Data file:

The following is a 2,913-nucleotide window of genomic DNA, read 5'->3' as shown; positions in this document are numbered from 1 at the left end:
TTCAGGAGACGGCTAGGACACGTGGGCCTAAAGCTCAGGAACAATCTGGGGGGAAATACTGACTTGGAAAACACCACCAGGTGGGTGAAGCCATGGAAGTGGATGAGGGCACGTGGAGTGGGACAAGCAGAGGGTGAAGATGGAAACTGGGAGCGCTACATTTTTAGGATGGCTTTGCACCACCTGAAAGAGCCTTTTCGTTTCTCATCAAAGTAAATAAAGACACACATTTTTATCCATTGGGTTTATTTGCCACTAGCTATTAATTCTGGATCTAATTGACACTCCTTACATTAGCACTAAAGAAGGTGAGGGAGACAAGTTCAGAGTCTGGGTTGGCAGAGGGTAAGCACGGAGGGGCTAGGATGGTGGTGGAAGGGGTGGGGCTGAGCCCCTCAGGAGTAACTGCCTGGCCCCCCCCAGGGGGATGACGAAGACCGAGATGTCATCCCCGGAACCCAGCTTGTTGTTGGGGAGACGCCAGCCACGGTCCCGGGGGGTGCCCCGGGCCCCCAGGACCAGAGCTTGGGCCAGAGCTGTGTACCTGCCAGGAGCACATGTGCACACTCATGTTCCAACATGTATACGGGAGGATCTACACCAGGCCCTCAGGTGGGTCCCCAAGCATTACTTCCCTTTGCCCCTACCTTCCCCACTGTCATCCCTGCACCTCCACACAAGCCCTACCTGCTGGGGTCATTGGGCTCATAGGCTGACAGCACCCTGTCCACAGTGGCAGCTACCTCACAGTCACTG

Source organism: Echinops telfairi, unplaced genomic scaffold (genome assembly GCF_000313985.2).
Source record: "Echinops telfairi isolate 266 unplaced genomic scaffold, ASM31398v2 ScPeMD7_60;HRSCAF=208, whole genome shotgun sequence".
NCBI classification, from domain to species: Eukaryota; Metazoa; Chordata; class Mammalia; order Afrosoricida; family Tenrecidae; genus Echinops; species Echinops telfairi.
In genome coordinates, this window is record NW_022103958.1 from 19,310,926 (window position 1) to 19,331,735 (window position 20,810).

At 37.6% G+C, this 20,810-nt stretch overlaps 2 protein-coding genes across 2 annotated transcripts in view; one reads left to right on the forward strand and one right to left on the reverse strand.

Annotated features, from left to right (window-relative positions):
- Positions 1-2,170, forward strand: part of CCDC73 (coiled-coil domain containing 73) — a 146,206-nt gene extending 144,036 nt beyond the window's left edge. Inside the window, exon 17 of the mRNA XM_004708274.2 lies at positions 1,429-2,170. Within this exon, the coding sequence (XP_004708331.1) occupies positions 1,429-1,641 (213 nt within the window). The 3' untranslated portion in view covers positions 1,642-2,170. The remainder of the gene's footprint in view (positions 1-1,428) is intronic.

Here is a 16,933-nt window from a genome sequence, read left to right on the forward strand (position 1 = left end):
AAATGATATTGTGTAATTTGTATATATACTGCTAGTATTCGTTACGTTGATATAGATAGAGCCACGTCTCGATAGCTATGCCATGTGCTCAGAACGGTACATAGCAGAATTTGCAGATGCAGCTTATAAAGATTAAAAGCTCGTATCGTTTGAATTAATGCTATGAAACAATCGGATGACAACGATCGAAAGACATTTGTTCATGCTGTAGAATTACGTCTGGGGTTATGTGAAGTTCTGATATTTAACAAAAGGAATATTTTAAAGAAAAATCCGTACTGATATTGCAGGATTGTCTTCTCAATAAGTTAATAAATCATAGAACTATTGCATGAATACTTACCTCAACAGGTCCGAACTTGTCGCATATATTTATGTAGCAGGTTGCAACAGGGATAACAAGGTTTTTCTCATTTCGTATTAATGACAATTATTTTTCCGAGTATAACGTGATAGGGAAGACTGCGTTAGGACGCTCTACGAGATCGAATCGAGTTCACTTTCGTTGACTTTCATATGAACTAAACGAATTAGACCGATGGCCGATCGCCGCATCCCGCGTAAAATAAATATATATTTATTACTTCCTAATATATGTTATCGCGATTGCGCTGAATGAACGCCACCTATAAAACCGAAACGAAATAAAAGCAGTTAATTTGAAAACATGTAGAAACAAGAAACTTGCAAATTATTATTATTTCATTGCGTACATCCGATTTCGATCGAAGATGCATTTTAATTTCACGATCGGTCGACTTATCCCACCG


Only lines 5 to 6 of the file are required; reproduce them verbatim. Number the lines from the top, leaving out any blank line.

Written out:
NCBI classification, from domain to species: Eukaryota; Metazoa; Chordata; class Mammalia; order Afrosoricida; family Tenrecidae; genus Echinops; species Echinops telfairi.
In genome coordinates, this window is record NW_022103958.1 from 19,310,926 (window position 1) to 19,331,735 (window position 20,810).